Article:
5 REPRESENTATION THEORY WEEK 12 5 In particular, x is a positive root and for each positive root x, there is a unique (up to an isomorphism) indecomposable representation of dimension x. Proof. Follows from Theorem 1.1 and Lemma Further properties of Coxeter functors Here we assume again that Q is a quiver without oriented cycles and the enumeration of vertices is admissible. We discuss the properties of the bilinear form,. Since we plan to change an orientation of Q we use a subindex, Q, where it is needed to avoid ambiguity. Lemma 5.1. Let i be a +admissible vertex, Q = σ i (Q), and, Q,, Q the corresponding bilinear forms. Then r i (x),y Q = x,r i (y) Q. Proof. It suffices to check the formula for a subquiver containing i and all its neighbors. Let x = r i (x) and y = r i (y). Then x i = x i + i j x j, y i = y i + i j y j, x,y Q = x iy i x i y j + x j y j = x iy i + i j i j i j x,y Q = x i y i y i x j = x iy i + x j y j. i j i j Corollary 5.2. For a Coxeter element c we have c 1 (x),y = x,c(y). x j y j, If Φ + (Y) 0,Φ (X) 0, then dimext 1( X,Φ + (Y) ) = dimext 1( Φ (X),Y ). Proof. First statement follows directly from Lemma 5.1. The second statement follows from the first statement, Lemma 1.2 and the identity x,y Q = dimhom Q (X,Y) dimext 1 (X,Y). Let A = k(q) be the path algebra. Recall that any indecomposable projective module is isomorphic to Ae i. Lemma 5.3. F + i F + 1 (Ae i ) = 0, F + i 1 F+ 1 (Ae i ) = L i.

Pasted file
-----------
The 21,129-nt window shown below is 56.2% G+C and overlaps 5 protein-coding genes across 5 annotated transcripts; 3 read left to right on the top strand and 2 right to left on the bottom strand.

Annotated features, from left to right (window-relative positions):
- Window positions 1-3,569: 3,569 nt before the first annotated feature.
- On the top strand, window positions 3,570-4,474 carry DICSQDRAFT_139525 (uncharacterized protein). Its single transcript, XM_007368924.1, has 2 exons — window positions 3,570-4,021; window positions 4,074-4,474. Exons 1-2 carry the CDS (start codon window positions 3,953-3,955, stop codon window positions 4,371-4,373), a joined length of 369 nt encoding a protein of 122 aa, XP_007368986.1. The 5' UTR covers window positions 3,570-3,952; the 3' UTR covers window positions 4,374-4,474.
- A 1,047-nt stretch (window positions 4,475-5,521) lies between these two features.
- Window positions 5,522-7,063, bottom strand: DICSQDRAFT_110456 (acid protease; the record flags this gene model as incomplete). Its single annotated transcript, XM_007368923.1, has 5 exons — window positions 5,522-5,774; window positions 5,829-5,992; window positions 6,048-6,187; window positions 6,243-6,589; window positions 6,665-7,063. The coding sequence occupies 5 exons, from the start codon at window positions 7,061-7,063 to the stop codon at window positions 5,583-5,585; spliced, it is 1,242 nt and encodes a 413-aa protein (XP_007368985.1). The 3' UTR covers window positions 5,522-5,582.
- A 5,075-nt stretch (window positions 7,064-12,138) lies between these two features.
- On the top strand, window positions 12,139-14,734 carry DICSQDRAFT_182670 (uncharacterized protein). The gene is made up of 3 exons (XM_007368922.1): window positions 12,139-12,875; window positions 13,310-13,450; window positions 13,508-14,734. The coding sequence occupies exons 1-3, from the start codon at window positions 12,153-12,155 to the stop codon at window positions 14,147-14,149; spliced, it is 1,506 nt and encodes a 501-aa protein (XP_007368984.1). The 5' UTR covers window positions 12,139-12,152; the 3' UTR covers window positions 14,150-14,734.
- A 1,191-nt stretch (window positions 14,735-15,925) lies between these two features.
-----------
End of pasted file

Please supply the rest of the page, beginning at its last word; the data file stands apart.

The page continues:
6 6 REPRESENTATION THEORY WEEK 12 Proof. One can check by direct calculation that for each component e j Ae i, e j Ae i = 0 for j > i, and F + k F+ 1 (e j Ae i ) = e j Ae i for k < j, F + j F + 1 (e j Ae i ) = 0. Corollary 5.4. Φ + (P) = 0 for any projective module P. For any indecomposable projective Ae i we have (5.1) Ae i = F 1 F i 1 (L i). Proof. The first statement follows from Lemma 5.3 immediately. For the second use Theorem 1.1 and Lemma 5.3. An injective module is a module I such that for any injective homomorphism i : X Y and any homomorphism ϕ : X I, there exists a homomorphism ψ : Y I such that ϕ = ψ i. A module I is injective iff Ext 1 (X,I) = 0 for any X. One can see analogy with projective modules, however in general there is no nice description of injective (like a summand of a free module). Exercise. Check that Q is an injective Zmodule. In case when A is a finitedimensional algebra, injective modules are easy to describe. Indeed, the functor D : A mod mod A such that D(X) = X maps left projective modules to right injective and vice versa. Therefore any indecomposable injective module is isomorphic to (e j A). Since D Φ + = Φ D, one can see easily that Φ (I) = 0 for any injective module I. Moreover, one can prove similarly to the projective case that (e j A) = F + n F + j+1 (L j). Let P (j) = Ae j and I(j) = (e j A) and p(j) = dimp (j), i(j) = dimi(j). Then (5.2) c(p(j)) = r n...r 1 (p(j)) = r n...r j+1 ( α j ) = i(j). Note that Ext 1 (Ae j,x) = 0 for any X and dimhom Q (Ae j,x) = x j. Hence (5.3) p(j),x = x j. On the other hand, Ext 1 (X,(e j A) ) = 0 and Hom Q (X,(e j A) ) = Hom Q (e j A,X ), which implies dimhom Q (X,(e j A) ) = x j. Thus, we obtain (5.4) x,i(j) = x j. Combine together (5.2), (5.3), (5.4) and get p(j),x + x,c(p(j)) = 0.